A focus on innovation also seems to be lacking in specific industries. Board members in the fields of health care, IT, and telecommunications were more likely to consider innovation a top strategic challenge—not surprising given the disruptions in those fields. But other industries scored more dismally in this area; for example, only 13 percent of directors in energy and utilities ranked innovation to be of top importance.
Groysberg finds that complacency disturbing.
“With the surge in renewable energy and the use of things like drones [for monitoring energy production], how could you possibly not think your industry is going to be disrupted?” he asks. In fact, with the rapid rate of societal and technological change today, no industry is immune from disruption. “Just ask all of the companies that woke up to find that they were now competing with Amazon.”
Reversing the trend
What should boards do to improve their focus on innovation? Making that strategic change starts with a frank analysis of the skills and expertise that may be lacking among directors.
“Too much emphasis is put on industry knowledge or expertise,” Groysberg says, “but if your company is going to be disrupted, that may very well come from a player from outside your industry.”
Having a diverse board, both demographically in terms of gender, racial background, and age—but also regarding diversity of perspective—can help inject a range of ideas into debates that can be used to formulate questions and strategic directives for management.
Those conversations can’t happen if boards aren’t making time for them, however. “There can be a tendency for longer-term discussions about innovation, technology, and strategy to be squeezed out by more immediate, short-term issues,” says Cheng. Their survey showed, however, that those companies that routinely took a longer-term view did better on innovation overall. “It’s necessary for boards to carve out and protect time on the agenda for these long-range discussions.”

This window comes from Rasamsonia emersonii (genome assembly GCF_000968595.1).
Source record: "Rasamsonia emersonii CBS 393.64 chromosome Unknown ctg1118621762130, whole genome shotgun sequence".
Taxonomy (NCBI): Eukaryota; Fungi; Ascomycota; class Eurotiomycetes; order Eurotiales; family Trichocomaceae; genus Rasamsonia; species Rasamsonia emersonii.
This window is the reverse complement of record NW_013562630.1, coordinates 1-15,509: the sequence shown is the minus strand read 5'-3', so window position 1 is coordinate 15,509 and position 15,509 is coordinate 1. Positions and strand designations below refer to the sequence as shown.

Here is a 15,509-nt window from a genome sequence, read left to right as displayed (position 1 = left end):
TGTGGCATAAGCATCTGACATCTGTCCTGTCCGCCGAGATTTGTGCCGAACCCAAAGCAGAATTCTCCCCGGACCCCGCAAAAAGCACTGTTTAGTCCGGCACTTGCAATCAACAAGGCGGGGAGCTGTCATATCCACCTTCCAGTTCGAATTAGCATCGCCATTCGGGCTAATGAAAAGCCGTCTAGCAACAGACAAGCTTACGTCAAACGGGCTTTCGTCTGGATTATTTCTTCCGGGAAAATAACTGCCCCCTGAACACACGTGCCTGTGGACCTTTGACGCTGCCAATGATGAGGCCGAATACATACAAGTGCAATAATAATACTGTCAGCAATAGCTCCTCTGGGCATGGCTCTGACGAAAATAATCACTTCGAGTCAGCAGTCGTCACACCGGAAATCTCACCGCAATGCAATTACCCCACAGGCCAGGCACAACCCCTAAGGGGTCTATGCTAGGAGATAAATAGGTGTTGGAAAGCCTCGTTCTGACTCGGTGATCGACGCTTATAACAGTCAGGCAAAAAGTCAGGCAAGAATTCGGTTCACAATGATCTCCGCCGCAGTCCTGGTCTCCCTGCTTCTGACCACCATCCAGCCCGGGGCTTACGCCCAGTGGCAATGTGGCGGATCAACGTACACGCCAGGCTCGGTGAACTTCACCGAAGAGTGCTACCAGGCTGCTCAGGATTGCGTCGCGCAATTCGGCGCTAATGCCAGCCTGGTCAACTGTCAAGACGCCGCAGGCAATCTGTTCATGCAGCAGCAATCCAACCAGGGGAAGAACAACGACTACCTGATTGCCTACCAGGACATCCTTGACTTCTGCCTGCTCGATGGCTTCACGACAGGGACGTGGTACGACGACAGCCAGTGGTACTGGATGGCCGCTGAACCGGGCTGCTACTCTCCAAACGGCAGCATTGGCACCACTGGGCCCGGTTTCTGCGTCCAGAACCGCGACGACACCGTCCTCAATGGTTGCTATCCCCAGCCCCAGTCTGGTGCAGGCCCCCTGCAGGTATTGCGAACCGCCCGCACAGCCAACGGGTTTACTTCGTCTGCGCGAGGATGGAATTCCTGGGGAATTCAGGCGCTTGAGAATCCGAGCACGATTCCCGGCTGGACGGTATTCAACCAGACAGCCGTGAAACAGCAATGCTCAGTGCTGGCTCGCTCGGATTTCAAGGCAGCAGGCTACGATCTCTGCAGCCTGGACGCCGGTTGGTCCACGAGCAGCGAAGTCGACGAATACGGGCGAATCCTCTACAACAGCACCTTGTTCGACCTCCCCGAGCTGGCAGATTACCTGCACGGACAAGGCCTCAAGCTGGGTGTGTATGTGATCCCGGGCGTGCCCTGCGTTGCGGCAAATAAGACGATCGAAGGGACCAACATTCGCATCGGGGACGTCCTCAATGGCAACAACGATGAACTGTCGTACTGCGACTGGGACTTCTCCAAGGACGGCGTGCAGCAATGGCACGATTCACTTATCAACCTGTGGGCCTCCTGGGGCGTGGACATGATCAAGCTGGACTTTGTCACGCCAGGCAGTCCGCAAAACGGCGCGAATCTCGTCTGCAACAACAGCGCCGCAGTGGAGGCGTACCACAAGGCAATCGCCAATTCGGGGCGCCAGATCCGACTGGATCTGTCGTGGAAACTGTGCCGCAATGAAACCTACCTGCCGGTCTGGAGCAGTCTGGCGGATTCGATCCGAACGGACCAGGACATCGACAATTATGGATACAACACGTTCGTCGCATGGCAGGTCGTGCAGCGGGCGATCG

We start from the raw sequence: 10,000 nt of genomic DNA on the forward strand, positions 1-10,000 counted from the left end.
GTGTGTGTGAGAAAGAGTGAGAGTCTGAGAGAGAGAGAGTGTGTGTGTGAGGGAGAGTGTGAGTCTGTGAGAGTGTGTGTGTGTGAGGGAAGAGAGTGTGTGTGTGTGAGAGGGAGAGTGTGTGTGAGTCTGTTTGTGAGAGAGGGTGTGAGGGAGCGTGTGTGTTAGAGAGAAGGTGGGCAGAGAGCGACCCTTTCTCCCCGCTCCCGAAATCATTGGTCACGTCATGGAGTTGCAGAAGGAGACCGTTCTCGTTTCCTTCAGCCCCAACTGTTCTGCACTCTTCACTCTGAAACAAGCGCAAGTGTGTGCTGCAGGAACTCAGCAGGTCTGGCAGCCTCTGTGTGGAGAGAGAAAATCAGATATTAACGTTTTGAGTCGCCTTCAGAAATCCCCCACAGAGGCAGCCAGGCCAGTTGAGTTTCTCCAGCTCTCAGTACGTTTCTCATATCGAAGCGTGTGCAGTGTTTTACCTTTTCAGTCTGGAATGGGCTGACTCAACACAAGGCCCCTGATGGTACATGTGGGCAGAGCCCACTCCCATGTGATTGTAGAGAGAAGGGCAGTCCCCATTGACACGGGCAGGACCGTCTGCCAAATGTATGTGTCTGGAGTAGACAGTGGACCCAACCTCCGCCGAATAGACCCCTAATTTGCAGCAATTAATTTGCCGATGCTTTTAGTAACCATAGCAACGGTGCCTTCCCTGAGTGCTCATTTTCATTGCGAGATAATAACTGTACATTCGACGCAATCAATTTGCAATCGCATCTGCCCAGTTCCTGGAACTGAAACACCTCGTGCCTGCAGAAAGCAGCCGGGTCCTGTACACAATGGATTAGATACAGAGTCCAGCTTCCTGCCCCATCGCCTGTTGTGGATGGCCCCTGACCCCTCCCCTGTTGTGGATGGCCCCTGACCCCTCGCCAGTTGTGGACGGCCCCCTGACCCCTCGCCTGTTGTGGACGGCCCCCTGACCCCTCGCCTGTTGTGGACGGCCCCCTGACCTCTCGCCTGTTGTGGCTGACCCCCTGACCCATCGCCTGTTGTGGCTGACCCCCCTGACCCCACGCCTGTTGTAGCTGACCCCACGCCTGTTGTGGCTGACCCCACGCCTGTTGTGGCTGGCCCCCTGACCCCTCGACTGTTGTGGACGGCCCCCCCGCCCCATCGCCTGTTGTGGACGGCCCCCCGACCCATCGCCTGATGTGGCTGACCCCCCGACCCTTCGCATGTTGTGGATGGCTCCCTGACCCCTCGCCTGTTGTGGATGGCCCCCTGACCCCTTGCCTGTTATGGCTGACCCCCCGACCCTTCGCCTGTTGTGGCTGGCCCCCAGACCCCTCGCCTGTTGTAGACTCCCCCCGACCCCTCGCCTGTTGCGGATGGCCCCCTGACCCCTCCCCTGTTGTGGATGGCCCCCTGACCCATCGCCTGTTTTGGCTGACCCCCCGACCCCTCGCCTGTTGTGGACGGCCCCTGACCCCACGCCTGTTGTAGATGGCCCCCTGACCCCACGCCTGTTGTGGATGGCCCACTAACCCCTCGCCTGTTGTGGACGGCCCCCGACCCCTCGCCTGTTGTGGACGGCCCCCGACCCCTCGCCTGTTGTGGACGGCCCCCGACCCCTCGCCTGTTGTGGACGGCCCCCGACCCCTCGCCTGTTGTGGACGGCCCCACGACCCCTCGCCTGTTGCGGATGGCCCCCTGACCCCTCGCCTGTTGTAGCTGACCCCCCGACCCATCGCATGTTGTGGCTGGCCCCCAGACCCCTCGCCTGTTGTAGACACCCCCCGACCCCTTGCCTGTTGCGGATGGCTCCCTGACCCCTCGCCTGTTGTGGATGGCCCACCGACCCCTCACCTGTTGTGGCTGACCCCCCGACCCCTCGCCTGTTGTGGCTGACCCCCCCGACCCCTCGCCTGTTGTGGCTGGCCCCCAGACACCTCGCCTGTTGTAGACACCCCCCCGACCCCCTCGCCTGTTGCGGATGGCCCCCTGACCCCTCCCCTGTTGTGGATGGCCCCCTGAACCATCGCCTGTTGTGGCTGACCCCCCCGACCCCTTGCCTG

That analysis can then filter down to the hiring and recruiting process when it comes time for the board to pick the right CEO to lead the company. Groysberg and Cheng point to the example of Cisco, the subject of a recent Harvard Business School case study they wrote with case researcher Annelena Lobb. After a period of intense reflection, Cisco’s board determined that they would need a more innovative mindset to compete in a rapidly changing industry, and leapfrogged over the company’s two presidents to name the head of sales its new CEO.
“When they thought about what the company would look like in five to 10 years and what skills they needed to compete, they decided to skip a generation” in selecting a new CEO, Groysberg says. Cisco minimized the disruption by setting up a rigorous and transparent process laying out what the board thought the company would need to compete, and then inviting each candidate to present their vision and demonstrate the set of the skills required to make it happen.
Finally, if boards are going to focus on what it takes to be innovative in the long term, then they will need to be able to devote the resources necessary to do so. Too often, Groysberg says, boards can stifle innovation by worrying too much about short-term returns and thwarting management initiatives that require an outlay of investment. “Boards can encourage innovation, but they can kill innovation as well,” he says.
If they are to compete long term, board members may need to be able to take short-term hits in revenue and be able to explain to analysts the reason they are doing so. In all of these ways, Groysberg and Cheng say, boards can ensure that they are focused on the long-term innovation of a company and preparing for any signs of disruption on the horizon.
Rather than leaving it solely up to management to ensure a company retains its competitive edge, a proactive board can help to provide the guidance needed for the future.
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[This article was provided with permission from Harvard Business School Working Knowledge.]